Actually, I have nothing to confess – I’m a gourdomaniac and proud of it!
Here’s my latest. It’s small (the gourd is 4″ tall) and the gourd plays a minor role, really serving only as a base for the polymer clay otters.
The gourd doesn’t open. But I did cut it in half at the “waist” so that I could remove the seeds and add ballast then glued the two halves back together. For ballast, I mixed sand with acrylic pouring medium and put about 1 1/2″ in the bottom. The base of the gourd is small (I sanded it flat, by the way) and the otters are relatively big so I was concerned about stability.
This is one HARD gourd. Carving the grooves for the strands of beads was a real challenge. I started with hand tools – a knife and a small gouge – because I thought I would have better control of them. But after struggling for an hour or so, I realized I’d need power, so I got out the Dremel tool. It was difficult to control, especially over the uneven extra-hard patches of the gourd’s surface, but I didn’t have a choice if I wanted grooves.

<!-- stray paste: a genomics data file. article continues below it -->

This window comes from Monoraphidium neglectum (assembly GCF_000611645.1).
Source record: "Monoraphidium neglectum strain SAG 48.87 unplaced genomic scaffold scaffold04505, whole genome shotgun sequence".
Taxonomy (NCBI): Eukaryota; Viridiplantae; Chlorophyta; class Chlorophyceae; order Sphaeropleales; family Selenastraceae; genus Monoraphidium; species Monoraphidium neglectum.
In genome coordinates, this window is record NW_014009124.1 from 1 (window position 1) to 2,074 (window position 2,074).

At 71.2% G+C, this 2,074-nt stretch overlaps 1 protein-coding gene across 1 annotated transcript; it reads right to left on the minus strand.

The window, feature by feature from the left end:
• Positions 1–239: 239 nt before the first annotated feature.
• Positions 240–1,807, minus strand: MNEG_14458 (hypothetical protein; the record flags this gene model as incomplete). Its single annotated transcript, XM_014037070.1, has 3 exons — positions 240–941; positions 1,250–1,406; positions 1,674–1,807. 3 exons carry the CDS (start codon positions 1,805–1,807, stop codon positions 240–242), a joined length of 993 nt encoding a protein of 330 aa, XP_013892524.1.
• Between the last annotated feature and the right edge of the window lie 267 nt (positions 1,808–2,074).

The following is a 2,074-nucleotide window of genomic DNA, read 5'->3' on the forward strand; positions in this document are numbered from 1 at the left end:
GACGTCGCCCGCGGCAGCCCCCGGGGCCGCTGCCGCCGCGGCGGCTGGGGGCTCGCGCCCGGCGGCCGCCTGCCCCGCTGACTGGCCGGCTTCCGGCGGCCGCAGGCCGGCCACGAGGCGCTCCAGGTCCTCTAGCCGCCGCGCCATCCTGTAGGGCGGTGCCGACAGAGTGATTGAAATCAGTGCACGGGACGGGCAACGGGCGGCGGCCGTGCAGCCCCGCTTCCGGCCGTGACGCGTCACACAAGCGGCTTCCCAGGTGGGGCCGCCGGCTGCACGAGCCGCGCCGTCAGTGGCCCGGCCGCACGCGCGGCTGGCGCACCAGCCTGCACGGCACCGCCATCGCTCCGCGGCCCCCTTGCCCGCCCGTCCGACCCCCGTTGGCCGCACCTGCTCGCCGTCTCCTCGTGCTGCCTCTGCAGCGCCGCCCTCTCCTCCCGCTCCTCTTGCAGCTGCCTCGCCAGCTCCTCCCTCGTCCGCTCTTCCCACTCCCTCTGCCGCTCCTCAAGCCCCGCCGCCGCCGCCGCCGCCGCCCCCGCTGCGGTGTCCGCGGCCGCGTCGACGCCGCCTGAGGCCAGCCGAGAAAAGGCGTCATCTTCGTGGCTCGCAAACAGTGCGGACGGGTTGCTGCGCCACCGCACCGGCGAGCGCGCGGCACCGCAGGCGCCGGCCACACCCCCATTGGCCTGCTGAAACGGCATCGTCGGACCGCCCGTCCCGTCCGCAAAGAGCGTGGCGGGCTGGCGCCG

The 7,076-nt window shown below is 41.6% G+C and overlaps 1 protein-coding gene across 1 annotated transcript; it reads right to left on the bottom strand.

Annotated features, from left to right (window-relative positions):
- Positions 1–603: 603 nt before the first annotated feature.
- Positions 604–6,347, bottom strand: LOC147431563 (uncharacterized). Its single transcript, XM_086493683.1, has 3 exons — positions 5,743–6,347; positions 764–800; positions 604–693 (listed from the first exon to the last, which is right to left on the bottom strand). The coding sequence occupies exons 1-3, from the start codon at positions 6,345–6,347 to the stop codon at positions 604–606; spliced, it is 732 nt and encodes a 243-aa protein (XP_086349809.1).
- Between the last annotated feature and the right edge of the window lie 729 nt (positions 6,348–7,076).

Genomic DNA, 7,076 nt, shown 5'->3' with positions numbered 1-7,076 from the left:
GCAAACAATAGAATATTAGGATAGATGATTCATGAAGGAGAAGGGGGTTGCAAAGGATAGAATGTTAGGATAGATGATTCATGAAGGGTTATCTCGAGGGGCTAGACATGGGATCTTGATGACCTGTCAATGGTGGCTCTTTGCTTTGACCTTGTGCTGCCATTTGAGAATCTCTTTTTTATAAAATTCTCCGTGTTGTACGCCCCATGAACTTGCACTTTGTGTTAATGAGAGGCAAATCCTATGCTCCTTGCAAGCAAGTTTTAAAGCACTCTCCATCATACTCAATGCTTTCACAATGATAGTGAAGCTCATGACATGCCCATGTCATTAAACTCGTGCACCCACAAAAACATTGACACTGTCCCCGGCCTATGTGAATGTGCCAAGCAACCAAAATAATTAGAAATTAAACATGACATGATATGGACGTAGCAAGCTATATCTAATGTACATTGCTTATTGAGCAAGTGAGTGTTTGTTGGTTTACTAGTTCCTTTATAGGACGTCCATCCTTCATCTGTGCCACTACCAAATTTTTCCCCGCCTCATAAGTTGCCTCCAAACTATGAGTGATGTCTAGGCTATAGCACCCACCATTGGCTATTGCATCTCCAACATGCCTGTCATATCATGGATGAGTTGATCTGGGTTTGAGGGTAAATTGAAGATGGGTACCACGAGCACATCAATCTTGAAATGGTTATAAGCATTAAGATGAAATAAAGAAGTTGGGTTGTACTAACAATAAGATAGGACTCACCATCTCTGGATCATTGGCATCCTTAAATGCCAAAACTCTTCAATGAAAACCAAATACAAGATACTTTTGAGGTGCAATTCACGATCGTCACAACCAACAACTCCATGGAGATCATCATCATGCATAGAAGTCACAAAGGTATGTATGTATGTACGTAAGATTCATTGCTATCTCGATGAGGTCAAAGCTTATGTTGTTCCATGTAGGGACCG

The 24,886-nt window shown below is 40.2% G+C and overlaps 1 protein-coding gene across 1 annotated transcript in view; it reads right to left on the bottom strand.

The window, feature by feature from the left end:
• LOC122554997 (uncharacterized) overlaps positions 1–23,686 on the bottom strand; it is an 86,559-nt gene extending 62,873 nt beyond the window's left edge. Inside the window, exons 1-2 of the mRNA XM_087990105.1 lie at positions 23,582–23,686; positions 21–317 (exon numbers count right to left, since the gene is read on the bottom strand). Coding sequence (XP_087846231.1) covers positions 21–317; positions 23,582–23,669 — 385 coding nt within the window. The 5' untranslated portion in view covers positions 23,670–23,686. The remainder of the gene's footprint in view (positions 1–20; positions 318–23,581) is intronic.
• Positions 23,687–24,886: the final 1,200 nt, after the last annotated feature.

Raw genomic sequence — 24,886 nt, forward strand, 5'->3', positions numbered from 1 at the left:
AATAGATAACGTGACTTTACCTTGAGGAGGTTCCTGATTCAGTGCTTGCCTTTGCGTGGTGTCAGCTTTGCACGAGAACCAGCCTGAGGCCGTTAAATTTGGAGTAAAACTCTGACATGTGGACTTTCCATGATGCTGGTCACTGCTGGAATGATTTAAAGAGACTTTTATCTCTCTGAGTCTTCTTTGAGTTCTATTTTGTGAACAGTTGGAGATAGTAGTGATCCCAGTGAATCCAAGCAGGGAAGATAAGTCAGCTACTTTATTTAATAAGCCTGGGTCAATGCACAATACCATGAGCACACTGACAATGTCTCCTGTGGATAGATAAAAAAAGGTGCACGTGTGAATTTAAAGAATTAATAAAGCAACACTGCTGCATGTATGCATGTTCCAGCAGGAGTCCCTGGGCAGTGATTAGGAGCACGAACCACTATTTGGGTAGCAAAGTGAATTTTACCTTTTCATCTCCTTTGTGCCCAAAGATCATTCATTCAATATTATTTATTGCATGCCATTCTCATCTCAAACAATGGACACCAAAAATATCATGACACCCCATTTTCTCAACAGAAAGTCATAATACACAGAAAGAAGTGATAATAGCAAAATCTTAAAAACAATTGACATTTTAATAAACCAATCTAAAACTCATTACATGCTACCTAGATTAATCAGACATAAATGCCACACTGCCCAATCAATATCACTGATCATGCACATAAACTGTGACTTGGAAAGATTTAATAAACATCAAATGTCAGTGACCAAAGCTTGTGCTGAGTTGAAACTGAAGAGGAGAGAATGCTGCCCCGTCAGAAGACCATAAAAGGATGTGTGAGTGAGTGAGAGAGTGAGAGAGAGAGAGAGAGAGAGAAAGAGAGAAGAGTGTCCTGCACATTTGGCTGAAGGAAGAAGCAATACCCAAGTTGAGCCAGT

Before the carving, I had painted the entire gourd with an interference green acrylic but once I did the carving, I didn’t like the paint. It made the uneven edges of the grooves too obvious. When I tried to sand the paint off it was highly resistent. But I realized that I liked the mottled look and left it at that.
The silver spot is metal leaf. It’s supposed to represent the reflection of the moon in the water.
I think the bead “coralling” is a pretty good suggestion of water.
I’d like to put a fish in her mouth. (She’s the one at the top, with the gold necklace.) I have a nice little Swarovski crystal one and could glue it on a wire ending in her mouth. But I’m hoping to find some very stiff plastic line (fishing line, maybe) that will be less obvious. So that’s a detail for the future.
Meanwhile, I think this is a fun little piece.